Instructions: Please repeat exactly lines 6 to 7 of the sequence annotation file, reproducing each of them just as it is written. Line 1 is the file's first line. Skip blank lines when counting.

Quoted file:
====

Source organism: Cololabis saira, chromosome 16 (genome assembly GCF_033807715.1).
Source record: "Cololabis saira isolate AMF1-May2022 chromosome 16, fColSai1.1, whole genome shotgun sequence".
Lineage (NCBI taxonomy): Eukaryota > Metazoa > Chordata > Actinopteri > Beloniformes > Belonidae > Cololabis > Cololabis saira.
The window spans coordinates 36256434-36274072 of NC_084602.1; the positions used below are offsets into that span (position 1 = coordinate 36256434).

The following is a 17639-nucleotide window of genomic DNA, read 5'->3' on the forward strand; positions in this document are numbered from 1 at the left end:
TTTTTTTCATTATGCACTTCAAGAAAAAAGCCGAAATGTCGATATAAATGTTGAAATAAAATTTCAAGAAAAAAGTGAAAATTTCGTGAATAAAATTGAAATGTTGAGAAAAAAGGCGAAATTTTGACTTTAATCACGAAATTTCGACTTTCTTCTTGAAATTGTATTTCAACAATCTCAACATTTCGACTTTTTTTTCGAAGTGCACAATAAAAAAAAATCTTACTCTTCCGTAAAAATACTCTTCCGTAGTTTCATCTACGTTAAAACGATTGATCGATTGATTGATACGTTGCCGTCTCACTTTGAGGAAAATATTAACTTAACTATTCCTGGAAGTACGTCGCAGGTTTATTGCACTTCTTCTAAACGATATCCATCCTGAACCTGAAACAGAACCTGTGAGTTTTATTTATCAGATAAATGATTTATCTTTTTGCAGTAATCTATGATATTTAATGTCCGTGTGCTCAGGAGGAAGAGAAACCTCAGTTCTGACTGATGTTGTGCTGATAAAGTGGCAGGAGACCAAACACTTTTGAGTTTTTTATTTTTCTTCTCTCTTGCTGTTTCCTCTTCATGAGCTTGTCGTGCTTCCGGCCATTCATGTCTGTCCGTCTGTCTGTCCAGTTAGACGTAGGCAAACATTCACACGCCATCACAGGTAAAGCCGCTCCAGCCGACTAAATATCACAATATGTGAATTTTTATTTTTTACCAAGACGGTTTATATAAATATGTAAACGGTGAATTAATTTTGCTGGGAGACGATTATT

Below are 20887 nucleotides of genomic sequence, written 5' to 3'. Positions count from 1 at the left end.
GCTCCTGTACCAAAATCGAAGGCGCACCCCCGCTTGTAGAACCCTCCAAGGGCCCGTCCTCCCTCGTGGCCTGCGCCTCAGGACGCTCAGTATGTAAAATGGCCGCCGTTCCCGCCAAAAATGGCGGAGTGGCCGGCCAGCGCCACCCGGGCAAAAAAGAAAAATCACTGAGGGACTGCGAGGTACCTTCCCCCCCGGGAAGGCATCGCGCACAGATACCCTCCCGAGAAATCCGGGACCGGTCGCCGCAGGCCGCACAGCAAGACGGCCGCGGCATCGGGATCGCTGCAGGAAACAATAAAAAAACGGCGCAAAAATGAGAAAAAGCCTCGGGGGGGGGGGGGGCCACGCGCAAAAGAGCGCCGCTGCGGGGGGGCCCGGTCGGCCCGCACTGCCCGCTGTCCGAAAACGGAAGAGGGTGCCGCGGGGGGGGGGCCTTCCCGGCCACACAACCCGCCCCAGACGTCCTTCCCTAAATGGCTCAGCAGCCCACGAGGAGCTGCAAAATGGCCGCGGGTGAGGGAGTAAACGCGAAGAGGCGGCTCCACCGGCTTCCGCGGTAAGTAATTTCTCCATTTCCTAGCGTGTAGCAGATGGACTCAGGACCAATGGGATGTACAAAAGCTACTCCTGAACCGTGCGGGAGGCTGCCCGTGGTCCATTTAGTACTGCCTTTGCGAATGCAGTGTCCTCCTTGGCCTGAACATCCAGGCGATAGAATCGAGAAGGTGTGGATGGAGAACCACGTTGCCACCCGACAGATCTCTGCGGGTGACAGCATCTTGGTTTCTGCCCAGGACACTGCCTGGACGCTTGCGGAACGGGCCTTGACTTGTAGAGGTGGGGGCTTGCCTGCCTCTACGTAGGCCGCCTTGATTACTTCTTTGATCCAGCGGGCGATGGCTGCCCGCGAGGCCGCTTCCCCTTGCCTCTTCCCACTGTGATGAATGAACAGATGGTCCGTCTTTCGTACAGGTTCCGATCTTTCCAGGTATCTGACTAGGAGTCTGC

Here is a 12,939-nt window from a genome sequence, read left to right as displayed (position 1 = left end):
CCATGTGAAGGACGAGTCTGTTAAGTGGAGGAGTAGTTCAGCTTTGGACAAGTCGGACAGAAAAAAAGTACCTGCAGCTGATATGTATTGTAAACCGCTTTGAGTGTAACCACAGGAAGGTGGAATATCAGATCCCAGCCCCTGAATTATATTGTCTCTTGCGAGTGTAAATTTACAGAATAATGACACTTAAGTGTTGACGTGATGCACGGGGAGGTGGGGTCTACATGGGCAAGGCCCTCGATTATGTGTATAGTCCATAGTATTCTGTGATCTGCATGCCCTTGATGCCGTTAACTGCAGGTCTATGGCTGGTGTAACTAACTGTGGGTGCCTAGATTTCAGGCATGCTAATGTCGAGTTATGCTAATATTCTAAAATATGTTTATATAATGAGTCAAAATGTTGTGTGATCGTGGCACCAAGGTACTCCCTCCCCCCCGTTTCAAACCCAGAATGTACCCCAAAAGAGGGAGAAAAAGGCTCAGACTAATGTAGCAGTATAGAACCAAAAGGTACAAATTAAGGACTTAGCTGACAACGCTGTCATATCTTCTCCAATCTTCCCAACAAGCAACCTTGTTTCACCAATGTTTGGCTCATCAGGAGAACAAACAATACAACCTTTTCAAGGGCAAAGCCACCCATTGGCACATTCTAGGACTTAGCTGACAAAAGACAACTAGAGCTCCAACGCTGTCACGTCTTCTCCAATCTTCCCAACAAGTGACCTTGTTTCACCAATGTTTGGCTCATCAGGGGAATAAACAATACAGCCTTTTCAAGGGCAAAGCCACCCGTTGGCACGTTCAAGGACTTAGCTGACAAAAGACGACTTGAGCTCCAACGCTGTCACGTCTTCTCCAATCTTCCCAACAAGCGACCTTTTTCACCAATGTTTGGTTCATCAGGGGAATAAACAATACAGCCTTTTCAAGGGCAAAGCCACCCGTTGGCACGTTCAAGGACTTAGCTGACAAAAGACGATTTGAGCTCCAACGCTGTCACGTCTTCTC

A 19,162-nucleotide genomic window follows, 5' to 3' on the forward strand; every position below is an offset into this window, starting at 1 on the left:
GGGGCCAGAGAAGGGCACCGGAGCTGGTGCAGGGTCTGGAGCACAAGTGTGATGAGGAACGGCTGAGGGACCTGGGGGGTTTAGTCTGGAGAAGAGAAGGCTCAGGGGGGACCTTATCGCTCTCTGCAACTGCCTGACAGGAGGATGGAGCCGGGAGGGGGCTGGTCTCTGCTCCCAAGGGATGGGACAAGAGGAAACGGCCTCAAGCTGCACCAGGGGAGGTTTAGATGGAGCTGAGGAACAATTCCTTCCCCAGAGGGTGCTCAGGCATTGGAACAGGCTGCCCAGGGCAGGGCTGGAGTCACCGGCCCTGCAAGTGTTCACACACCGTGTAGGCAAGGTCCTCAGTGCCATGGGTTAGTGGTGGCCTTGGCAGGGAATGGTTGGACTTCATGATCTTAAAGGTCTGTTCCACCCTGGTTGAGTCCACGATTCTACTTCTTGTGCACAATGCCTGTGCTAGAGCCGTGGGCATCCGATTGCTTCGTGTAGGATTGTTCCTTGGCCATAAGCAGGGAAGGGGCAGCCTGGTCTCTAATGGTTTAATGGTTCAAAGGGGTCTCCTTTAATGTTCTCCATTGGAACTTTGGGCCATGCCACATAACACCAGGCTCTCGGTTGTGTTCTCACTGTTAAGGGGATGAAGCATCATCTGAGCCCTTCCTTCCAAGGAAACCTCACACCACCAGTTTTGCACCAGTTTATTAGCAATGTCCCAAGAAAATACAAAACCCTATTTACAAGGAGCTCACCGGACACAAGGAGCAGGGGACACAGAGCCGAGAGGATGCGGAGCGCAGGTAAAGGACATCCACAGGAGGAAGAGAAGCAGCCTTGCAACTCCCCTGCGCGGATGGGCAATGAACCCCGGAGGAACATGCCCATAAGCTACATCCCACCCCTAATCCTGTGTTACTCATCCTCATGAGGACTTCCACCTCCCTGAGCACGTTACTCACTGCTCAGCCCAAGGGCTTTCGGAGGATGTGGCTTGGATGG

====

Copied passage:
TTTTTTTCATTATGCACTTCAAGAAAAAAGCCGAAATGTCGATATAAATGTTGAAATAAAATTTCAAGAAAAAAGTGAAAATTTCGTGAATAAAATTGAAATGTTGAGAAAAAAGGCGAAATTTTGACTTTAATCACGAAATTTCGACTTTCTTCTTGAAATTGTATTTCAACAATCTCAACATTTCGACTTTTTTTTCGAAGTGCACAATAAAAAAAAATCTTACTCTTCCGTAAAAATACTCTTCCGTAGTTTCATCTACGTTAAAACGATTGATCGATTGATTGATACGTTGCCGTCTCACTTTGAGGAAAATATTAACTTAACTATTCCTGGAAGTACGTCGCAGGTTTATTGCACTTCTTCTAAACGATATCCATCCTGAACCTGAAACAGAACCTGTGAGTTTTATTTATCAGATAAATGATTTATCTTTTTGCAGTAATCTATGATATTTAATGTCCGTGTGCTCAGGAGGAAGAGAAACCTCAGTTCTGACTGATGTTGTGCTGATAAAGTGGCAGGAGACCAAACACTTTTGAGTTTTTTATTTTTCTTCTCTCTTGCTGTTTCCTCTTCATGAGCTTGTCGTGCTTCCGGCCATTCATGTCTGTCCGTCTGTCTGTCCAGTTAGACGTAGGCAAACATTCACACGCCATCACAGGTAAAGCCGCTCCAGCCGACTAAATATCACAATATGTGAATTTTTATTTTTTACCAAGACGGTTTATATAAATATGTAAACGGTGAATTAATTTTGCTGGGAGACGATTATT

Below are 20887 nucleotides of genomic sequence, written 5' to 3'. Positions count from 1 at the left end.